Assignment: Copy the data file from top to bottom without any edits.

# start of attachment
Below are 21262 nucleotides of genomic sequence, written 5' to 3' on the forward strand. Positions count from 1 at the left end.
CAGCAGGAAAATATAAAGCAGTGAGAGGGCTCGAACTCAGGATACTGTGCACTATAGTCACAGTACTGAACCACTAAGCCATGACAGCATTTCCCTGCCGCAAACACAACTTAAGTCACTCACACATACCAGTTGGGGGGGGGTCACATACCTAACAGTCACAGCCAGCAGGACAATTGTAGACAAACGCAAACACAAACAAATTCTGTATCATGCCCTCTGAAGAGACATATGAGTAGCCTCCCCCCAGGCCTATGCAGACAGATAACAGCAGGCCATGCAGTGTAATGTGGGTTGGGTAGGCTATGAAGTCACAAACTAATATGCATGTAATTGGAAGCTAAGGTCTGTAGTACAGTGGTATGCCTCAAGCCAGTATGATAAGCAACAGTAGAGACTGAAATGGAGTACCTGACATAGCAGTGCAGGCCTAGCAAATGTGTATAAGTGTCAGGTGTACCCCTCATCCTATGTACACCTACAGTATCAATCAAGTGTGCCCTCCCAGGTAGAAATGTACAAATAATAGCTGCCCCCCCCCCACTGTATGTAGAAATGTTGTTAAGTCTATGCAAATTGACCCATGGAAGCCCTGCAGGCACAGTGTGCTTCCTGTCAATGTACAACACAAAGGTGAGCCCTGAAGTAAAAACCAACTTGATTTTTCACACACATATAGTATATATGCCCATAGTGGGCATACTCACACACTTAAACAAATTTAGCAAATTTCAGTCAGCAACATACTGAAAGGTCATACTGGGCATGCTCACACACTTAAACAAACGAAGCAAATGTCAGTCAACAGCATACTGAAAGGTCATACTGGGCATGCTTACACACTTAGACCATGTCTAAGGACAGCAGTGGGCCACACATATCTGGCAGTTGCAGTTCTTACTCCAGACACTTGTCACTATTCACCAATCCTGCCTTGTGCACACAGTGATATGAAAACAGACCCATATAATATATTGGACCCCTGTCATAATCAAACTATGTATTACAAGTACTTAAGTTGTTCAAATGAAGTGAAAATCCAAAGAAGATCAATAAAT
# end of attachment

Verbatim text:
Below are 21262 nucleotides of genomic sequence, written 5' to 3' on the forward strand. Positions count from 1 at the left end.
CAGCAGGAAAATATAAAGCAGTGAGAGGGCTCGAACTCAGGATACTGTGCACTATAGTCACAGTACTGAACCACTAAGCCATGACAGCATTTCCCTGCCGCAAACACAACTTAAGTCACTCACACATACCAGTTGGGGGGGGGTCACATACCTAACAGTCACAGCCAGCAGGACAATTGTAGACAAACGCAAACACAAACAAATTCTGTATCATGCCCTCTGAAGAGACATATGAGTAGCCTCCCCCCAGGCCTATGCAGACAGATAACAGCAGGCCATGCAGTGTAATGTGGGTTGGGTAGGCTATGAAGTCACAAACTAATATGCATGTAATTGGAAGCTAAGGTCTGTAGTACAGTGGTATGCCTCAAGCCAGTATGATAAGCAACAGTAGAGACTGAAATGGAGTACCTGACATAGCAGTGCAGGCCTAGCAAATGTGTATAAGTGTCAGGTGTACCCCTCATCCTATGTACACCTACAGTATCAATCAAGTGTGCCCTCCCAGGTAGAAATGTACAAATAATAGCTGCCCCCCCCCCACTGTATGTAGAAATGTTGTTAAGTCTATGCAAATTGACCCATGGAAGCCCTGCAGGCACAGTGTGCTTCCTGTCAATGTACAACACAAAGGTGAGCCCTGAAGTAAAAACCAACTTGATTTTTCACACACATATAGTATATATGCCCATAGTGGGCATACTCACACACTTAAACAAATTTAGCAAATTTCAGTCAGCAACATACTGAAAGGTCATACTGGGCATGCTCACACACTTAAACAAACGAAGCAAATGTCAGTCAACAGCATACTGAAAGGTCATACTGGGCATGCTTACACACTTAGACCATGTCTAAGGACAGCAGTGGGCCACACATATCTGGCAGTTGCAGTTCTTACTCCAGACACTTGTCACTATTCACCAATCCTGCCTTGTGCACACAGTGATATGAAAACAGACCCATATAATATATTGGACCCCTGTCATAATCAAACTATGTATTACAAGTACTTAAGTTGTTCAAATGAAGTGAAAATCCAAAGAAGATCAATAAAT